7. Robert Smith Says:

    to visitinghousesand gardens; the cat’s name is Murphy. He occasionally likes to sit on the back of the visitor shuttle and have a ride. He’s a great character, and catches the odd squirrel or two. I am a garden guide/buggy driver at Mottisfont, and love every minute of it! mottisfonttransporter

  8. Emile de Bruijn Says:

    HRH, thank you.

    Visiting and Robert, thank you for introducing us to Murphy :) I will try find out the name of the Drogo cat.

    There is also supposed to be a prominent cat at Chartwell – Churchill had one, and when it had eventually used up its ninth life the NT ‘reincarnated’ it with a similar one, and so on to the present day.

  9. visitinghousesandgardens Says:

    thank you Robert. it’s always nice to push a name to four furry paws.

  10. style court Says:

    I also like Anrep’s informal portrait of Maude reading or writing in bed — I think the V & A has it.

    Emile, was the Matisse in the Sotheby’s sale? Is it in the National Gallery? What about the Sargent? Seems Maude was sketched or painted by everyone but Picasso :)

  11. Emile de Bruijn Says:

    Courtney, thanks for mentioning that charming picture of her sitting up in bed by Anrep in the V&A (it can be seen via this link: http://bit.ly/vJ1jHx) – with such a characteristically 1920s-30s baroque-style headboard.

    In 1952 he also incroporated a portrait of her into a mosaic in the north vestibule of the National Gallery in London, as ‘Folly, patron of the arts.’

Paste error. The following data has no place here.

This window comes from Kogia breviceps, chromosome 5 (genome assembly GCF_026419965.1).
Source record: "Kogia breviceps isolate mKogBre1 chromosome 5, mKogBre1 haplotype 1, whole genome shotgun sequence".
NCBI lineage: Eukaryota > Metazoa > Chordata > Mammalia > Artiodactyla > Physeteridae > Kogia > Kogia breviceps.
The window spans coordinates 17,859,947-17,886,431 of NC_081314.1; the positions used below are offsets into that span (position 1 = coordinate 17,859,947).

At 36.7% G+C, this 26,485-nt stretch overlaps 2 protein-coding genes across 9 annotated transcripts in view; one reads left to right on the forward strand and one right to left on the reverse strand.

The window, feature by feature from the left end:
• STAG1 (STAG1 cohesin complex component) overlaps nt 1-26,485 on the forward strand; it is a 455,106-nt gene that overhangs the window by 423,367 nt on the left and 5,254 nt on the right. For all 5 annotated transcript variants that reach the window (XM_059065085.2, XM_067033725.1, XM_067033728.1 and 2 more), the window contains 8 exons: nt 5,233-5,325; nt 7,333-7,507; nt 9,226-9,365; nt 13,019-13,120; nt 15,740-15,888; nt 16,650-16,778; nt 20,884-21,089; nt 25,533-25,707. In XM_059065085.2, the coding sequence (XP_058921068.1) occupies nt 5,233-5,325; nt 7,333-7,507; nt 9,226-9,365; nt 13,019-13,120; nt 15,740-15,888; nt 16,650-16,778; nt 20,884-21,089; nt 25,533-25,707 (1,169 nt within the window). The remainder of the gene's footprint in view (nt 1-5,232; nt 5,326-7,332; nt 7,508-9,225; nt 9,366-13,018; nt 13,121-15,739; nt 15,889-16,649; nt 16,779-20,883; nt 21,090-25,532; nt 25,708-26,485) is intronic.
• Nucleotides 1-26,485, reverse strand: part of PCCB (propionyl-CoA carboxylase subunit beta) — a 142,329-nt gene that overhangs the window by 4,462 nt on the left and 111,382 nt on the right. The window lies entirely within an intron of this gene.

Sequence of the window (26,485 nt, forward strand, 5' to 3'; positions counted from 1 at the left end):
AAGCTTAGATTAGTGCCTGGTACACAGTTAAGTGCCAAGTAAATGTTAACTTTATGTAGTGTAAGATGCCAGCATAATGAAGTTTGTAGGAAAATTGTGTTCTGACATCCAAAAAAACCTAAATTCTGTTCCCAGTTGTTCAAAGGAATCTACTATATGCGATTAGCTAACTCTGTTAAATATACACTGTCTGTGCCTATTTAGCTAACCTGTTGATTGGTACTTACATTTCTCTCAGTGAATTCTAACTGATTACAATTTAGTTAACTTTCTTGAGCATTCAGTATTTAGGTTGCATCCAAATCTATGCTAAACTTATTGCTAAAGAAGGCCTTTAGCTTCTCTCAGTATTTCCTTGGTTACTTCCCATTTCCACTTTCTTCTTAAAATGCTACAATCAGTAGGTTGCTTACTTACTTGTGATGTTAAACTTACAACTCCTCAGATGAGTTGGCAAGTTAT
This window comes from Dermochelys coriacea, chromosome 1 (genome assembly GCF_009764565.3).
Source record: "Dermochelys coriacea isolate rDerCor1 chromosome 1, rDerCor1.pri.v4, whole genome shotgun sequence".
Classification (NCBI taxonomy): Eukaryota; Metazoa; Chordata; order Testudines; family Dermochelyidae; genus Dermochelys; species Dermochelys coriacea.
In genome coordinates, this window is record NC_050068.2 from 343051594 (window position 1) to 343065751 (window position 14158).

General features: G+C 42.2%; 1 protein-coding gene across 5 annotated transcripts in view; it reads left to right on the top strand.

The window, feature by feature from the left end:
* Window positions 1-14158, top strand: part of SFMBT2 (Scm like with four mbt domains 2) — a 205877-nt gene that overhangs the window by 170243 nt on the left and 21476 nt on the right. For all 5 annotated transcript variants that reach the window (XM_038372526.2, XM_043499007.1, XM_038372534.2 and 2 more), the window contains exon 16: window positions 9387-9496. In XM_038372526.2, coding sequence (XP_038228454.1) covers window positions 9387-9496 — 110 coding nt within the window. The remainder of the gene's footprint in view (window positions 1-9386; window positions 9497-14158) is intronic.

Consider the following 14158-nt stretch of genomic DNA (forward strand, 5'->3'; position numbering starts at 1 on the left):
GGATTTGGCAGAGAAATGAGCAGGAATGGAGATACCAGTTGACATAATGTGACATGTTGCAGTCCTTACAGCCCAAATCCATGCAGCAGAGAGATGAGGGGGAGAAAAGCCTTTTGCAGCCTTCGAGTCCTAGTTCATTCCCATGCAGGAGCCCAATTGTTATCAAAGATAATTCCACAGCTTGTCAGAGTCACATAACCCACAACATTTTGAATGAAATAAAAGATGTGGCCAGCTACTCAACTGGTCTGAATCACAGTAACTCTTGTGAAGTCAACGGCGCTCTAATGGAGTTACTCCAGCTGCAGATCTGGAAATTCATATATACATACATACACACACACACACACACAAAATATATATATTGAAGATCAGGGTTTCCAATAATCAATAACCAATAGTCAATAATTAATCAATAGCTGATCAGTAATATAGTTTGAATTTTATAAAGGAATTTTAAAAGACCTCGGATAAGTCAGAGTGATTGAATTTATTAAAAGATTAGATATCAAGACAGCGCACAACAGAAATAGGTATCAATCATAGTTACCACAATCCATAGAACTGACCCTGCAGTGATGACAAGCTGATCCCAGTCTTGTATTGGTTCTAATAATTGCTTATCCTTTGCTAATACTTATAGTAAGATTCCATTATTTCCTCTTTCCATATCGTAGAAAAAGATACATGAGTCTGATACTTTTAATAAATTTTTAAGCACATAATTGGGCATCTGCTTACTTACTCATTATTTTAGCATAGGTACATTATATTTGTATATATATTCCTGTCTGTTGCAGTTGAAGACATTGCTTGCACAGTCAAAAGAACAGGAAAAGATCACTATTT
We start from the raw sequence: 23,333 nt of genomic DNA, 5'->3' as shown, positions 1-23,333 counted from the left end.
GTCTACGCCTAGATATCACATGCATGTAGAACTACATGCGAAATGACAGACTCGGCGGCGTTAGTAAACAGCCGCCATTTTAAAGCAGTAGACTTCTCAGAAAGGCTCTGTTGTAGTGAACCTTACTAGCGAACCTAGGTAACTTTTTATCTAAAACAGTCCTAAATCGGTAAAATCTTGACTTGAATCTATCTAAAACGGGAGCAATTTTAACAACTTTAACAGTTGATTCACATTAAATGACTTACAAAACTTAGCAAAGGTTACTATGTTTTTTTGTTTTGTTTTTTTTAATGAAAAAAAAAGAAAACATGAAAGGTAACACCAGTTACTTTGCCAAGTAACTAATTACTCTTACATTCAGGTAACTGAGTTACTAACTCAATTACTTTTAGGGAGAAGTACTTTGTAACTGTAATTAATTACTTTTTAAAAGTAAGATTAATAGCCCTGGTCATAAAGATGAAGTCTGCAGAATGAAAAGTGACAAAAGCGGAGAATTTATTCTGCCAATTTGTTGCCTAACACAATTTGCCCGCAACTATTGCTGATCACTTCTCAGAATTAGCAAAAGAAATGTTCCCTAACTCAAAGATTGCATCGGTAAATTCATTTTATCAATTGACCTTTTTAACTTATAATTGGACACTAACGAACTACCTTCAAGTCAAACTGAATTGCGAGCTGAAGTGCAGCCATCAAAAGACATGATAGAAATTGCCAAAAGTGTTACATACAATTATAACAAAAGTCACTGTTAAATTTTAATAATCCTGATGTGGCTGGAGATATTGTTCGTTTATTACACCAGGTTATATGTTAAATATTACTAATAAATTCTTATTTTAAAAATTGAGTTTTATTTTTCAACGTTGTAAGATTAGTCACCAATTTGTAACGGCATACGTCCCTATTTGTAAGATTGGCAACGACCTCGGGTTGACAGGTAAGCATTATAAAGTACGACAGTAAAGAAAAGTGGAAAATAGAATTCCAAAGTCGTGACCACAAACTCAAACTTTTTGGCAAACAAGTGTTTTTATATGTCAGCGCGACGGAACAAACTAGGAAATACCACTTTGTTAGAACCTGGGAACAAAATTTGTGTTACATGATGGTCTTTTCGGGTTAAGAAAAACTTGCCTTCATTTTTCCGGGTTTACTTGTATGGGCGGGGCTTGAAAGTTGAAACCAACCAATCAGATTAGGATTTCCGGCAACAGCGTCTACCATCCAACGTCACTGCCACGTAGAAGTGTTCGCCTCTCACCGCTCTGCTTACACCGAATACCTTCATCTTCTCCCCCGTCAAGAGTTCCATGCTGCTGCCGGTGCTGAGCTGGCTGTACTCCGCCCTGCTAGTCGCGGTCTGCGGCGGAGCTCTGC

Yes Maud associated with artists from an early age and seems to have been an inspirational sitter.

    Apparently Matisse did five charcoal drawings of her, of which three were discarded. The remaining two came up at auction at Sotheby’s in 1985, but we don’t know where they currently are.

    The Sargent portrait of her was also a charcoal drawing, done in 1911, and shows her wearing a poet’s laurel crown.

    The Nicholson portrait of her, c. 1914, is in the Ferens Art Gallery, Hull: http://bbc.in/mt2lWd

  12. style court Says:

    Ask and you shall receive! Thanks so much, Emile. Very, very helpful. I’m going to search Sotheby’s archives for the Matisses. Also, that 1914 Nicholson is the antitheses of a frothy portrait with her bold jacket and the simplified color palette — so in keeping with what was happening in art at the time. Again, thank you!

  13. style court Says:

    BTW, I think Nicholson’s son, Ben, is going to be represented in the upcoming Tate show, Picasso and Modern British Art.

  14. Emile de Bruijn Says:

    Yes that Nicholson portrait really sings, doesn’t it, in spite of the demure pose of the sitter?

    I love Ben Nicholson: purist and yet earthy.

    The mesmerising Sargent portrait of Maud can be seen here: http://bit.ly/s39Qie

    My colleagues weren’t aware of the Anrep in the V&A, so thanks again for bringing it to our attention!

  15. style court Says:

    It is mesmerising — thanks for the link!